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The management of acne vulgaris in primary care: a cohort study of consulting and prescribing patterns using CPRD

Francis, Nicholas Andrew, Entwistle, Kathryn, Santer, M., Layton, A.M., Eady, E.A. and Butler, C.C. 2017. The management of acne vulgaris in primary care: a cohort study of consulting and prescribing patterns using CPRD. British Journal of Dermatology 176 (1) , pp. 107-115. 10.1111/bjd.15081

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Abstract

Background Effective management of acne vulgaris in primary care involves support (usually provided over a number of consultations) and prescribing effective treatments. However, consulting and prescribing patterns for acne in primary care are not well described. Objective To describe the rate of primary care consultations and follow-up consultations; prescribing patterns, including overall use of acne related medications (ARM) and initial and follow-up prescribing, for acne vulgaris in the UK. Methods UK primary care acne consultations and prescriptions for ARMs were identified in the Clinical Practice Research Datalink (CPRD). Annual consultation rates (between 2004 and 2013) by age and gender, new consultations and consultations in the subsequent year; prescribing trends, prescribing during a new consultation and over the subsequent 90 days and year were calculated, using number of registered patients as the denominator. Results 65.9% of patients who had a new acne consultation had no further acne consultations in the subsequent year. 26.6%, 25.2%, 23.5% and 2.8% of patients were prescribed no ARM, an oral antibiotic, a topical antibiotic, or an oral plus topical antibiotic respectively during a new acne consultation. 59.9% and 38.5% of patients prescribed an ARM received no further ARM prescriptions in the following 90 days and one year respectively, despite most prescriptions being for 2 months or less. Prescribing rates for lymecycline and topical combined clindamycin/benzoyl peroxide increased substantially between 2004 and 2013. There were no important changes in consultation rates between 2004 and 2013. Conclusion These data suggest that patients with acne are receiving sub-optimal initial choice of ARMs, longitudinal care and prescribing.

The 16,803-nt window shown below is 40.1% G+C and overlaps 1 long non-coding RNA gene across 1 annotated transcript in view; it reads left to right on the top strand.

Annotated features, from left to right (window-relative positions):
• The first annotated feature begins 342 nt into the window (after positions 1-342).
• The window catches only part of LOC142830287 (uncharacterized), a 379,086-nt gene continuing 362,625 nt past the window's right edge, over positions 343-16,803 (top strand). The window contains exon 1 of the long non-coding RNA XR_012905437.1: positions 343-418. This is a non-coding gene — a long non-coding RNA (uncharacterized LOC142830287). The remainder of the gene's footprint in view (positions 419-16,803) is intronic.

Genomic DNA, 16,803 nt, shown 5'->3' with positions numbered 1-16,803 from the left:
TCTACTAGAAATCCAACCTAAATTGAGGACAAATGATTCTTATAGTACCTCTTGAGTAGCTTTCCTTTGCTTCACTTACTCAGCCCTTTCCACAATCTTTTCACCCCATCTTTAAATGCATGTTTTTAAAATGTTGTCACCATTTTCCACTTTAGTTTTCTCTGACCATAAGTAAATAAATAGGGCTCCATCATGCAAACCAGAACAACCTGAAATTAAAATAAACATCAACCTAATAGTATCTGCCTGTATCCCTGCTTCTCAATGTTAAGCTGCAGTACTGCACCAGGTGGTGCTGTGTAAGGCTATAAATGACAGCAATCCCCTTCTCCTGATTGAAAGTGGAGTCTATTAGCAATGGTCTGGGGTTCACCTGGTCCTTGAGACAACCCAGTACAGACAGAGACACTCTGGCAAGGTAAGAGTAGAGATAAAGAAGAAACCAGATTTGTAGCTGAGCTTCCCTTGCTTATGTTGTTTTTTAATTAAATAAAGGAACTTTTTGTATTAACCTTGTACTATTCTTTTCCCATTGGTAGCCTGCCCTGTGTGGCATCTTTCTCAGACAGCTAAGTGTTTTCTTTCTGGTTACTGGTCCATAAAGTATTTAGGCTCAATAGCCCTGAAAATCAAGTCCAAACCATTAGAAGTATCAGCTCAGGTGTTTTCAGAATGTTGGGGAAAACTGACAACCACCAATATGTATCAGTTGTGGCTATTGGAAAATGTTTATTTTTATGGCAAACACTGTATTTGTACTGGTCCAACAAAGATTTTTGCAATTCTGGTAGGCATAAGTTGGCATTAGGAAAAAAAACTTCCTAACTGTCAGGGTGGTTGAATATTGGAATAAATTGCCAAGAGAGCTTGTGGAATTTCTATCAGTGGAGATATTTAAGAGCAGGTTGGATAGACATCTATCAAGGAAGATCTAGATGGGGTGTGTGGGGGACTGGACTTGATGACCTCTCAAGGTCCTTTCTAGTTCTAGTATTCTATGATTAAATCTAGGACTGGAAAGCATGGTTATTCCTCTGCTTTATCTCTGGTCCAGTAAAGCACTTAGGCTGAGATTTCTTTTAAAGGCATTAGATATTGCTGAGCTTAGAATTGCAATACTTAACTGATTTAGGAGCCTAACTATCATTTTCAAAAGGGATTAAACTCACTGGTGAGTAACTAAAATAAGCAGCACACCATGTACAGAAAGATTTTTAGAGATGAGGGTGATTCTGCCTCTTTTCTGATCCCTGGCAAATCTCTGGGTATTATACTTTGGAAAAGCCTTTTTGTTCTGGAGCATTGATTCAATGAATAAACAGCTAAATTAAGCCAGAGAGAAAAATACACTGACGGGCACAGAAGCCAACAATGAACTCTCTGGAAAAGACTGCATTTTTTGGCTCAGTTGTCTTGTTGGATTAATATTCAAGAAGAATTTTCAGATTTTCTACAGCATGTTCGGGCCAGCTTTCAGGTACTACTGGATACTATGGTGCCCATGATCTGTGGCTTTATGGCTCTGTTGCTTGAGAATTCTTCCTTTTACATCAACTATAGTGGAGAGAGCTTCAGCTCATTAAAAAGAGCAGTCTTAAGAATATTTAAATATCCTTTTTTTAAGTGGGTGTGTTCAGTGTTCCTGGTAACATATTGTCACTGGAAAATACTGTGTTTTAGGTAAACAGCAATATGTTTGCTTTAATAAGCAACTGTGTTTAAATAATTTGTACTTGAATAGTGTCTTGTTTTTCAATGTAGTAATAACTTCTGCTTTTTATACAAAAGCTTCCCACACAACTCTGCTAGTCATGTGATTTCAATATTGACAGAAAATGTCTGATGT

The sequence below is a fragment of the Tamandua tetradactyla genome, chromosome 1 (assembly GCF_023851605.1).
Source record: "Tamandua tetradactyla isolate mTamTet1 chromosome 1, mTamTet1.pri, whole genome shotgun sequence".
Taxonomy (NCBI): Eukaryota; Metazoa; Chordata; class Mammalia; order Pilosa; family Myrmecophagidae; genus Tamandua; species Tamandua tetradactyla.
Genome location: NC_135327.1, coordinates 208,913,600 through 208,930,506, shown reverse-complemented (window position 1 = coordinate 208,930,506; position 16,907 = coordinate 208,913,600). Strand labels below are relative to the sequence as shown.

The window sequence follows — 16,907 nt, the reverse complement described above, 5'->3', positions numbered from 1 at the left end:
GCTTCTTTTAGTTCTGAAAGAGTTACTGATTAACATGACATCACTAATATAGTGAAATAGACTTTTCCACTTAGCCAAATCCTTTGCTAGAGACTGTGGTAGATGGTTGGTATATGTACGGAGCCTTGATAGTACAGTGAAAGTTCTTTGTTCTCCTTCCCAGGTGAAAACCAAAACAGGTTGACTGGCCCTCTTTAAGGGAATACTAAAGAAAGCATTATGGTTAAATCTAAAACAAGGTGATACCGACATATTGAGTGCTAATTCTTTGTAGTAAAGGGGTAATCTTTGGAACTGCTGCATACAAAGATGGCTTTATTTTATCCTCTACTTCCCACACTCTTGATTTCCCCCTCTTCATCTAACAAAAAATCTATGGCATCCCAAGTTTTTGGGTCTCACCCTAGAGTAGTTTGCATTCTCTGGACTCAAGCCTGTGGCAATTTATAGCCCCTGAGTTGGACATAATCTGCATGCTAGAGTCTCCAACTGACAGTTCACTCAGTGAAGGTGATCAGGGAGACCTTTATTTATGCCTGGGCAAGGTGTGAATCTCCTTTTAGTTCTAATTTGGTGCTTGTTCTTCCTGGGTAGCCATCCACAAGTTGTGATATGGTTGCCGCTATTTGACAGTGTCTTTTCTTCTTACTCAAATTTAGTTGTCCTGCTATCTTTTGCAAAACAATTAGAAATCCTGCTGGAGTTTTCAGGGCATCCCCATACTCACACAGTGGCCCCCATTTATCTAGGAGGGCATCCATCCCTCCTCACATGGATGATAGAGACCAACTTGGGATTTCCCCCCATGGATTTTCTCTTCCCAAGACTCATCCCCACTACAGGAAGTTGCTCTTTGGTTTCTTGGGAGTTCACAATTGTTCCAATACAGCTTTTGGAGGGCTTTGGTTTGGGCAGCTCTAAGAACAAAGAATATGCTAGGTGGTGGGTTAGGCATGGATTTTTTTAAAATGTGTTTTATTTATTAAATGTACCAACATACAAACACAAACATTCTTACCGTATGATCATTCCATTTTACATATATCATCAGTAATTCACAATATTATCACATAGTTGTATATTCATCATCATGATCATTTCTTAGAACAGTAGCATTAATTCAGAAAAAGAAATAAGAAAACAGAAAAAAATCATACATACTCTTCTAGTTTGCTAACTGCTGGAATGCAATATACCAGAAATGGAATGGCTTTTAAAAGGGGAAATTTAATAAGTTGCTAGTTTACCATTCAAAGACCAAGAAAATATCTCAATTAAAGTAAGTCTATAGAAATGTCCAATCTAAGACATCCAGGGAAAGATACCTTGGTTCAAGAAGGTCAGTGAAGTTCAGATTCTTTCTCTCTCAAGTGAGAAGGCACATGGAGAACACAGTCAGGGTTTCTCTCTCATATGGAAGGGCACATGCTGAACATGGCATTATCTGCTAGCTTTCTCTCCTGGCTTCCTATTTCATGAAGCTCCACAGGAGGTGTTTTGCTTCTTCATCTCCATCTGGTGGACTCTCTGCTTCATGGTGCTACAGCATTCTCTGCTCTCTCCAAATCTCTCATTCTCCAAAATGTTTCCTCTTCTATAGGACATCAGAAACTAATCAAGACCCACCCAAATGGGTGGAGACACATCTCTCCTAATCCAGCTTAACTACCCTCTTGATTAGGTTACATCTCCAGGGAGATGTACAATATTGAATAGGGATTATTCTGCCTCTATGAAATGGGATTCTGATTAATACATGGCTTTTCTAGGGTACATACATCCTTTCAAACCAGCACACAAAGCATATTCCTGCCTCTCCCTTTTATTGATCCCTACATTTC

Item Type: Article
Date Type: Publication
Status: Published
Schools: Medicine
Subjects: R Medicine > R Medicine (General)
Publisher: Wiley-Blackwell
ISSN: 0007-0963
Funders: Health and Care Research Wales
Date of First Compliant Deposit: 20 October 2016
Date of Acceptance: 19 September 2016
Last Modified: 07 Dec 2019 03:35
URI: http://orca.cf.ac.uk/id/eprint/95378

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